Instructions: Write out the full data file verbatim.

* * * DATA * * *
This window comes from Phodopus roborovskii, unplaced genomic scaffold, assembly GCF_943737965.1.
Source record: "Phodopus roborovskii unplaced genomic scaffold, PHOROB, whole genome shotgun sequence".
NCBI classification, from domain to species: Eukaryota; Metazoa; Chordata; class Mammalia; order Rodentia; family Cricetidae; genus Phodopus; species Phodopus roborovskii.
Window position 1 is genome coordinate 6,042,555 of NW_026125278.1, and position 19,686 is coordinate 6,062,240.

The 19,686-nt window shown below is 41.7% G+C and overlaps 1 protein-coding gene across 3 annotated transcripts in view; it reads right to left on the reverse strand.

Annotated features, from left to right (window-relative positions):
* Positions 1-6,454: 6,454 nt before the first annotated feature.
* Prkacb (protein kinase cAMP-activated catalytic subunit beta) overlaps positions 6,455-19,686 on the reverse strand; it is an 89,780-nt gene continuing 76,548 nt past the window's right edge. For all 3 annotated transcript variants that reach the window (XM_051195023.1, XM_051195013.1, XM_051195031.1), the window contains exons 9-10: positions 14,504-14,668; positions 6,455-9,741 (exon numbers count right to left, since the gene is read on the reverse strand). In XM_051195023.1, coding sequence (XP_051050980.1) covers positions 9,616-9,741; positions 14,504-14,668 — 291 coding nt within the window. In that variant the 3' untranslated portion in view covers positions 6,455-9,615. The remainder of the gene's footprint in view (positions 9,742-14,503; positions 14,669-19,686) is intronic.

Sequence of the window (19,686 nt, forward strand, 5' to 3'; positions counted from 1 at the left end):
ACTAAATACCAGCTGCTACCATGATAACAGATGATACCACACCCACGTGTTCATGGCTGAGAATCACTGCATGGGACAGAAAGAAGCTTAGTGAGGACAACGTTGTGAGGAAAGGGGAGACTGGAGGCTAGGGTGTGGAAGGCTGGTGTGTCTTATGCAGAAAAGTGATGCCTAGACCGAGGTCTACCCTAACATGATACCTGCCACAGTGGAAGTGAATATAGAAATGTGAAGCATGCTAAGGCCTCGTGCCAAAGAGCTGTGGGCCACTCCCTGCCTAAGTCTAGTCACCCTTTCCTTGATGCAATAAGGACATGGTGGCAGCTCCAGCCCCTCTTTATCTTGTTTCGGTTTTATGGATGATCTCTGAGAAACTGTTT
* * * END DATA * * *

This window comes from Phodopus roborovskii, unplaced genomic scaffold, assembly GCF_943737965.1.
Source record: "Phodopus roborovskii unplaced genomic scaffold, PHOROB, whole genome shotgun sequence".
NCBI classification, from domain to species: Eukaryota; Metazoa; Chordata; class Mammalia; order Rodentia; family Cricetidae; genus Phodopus; species Phodopus roborovskii.
Window position 1 is genome coordinate 6,042,555 of NW_026125278.1, and position 19,686 is coordinate 6,062,240.

The 19,686-nt window shown below is 41.7% G+C and overlaps 1 protein-coding gene across 3 annotated transcripts in view; it reads right to left on the reverse strand.

Annotated features, from left to right (window-relative positions):
* Positions 1-6,454: 6,454 nt before the first annotated feature.
* Prkacb (protein kinase cAMP-activated catalytic subunit beta) overlaps positions 6,455-19,686 on the reverse strand; it is an 89,780-nt gene continuing 76,548 nt past the window's right edge. For all 3 annotated transcript variants that reach the window (XM_051195023.1, XM_051195013.1, XM_051195031.1), the window contains exons 9-10: positions 14,504-14,668; positions 6,455-9,741 (exon numbers count right to left, since the gene is read on the reverse strand). In XM_051195023.1, coding sequence (XP_051050980.1) covers positions 9,616-9,741; positions 14,504-14,668 — 291 coding nt within the window. In that variant the 3' untranslated portion in view covers positions 6,455-9,615. The remainder of the gene's footprint in view (positions 9,742-14,503; positions 14,669-19,686) is intronic.

Sequence of the window (19,686 nt, forward strand, 5' to 3'; positions counted from 1 at the left end):
ACTAAATACCAGCTGCTACCATGATAACAGATGATACCACACCCACGTGTTCATGGCTGAGAATCACTGCATGGGACAGAAAGAAGCTTAGTGAGGACAACGTTGTGAGGAAAGGGGAGACTGGAGGCTAGGGTGTGGAAGGCTGGTGTGTCTTATGCAGAAAAGTGATGCCTAGACCGAGGTCTACCCTAACATGATACCTGCCACAGTGGAAGTGAATATAGAAATGTGAAGCATGCTAAGGCCTCGTGCCAAAGAGCTGTGGGCCACTCCCTGCCTAAGTCTAGTCACCCTTTCCTTGATGCAATAAGGACATGGTGGCAGCTCCAGCCCCTCTTTATCTTGTTTCGGTTTTATGGATGATCTCTGAGAAACTGTTT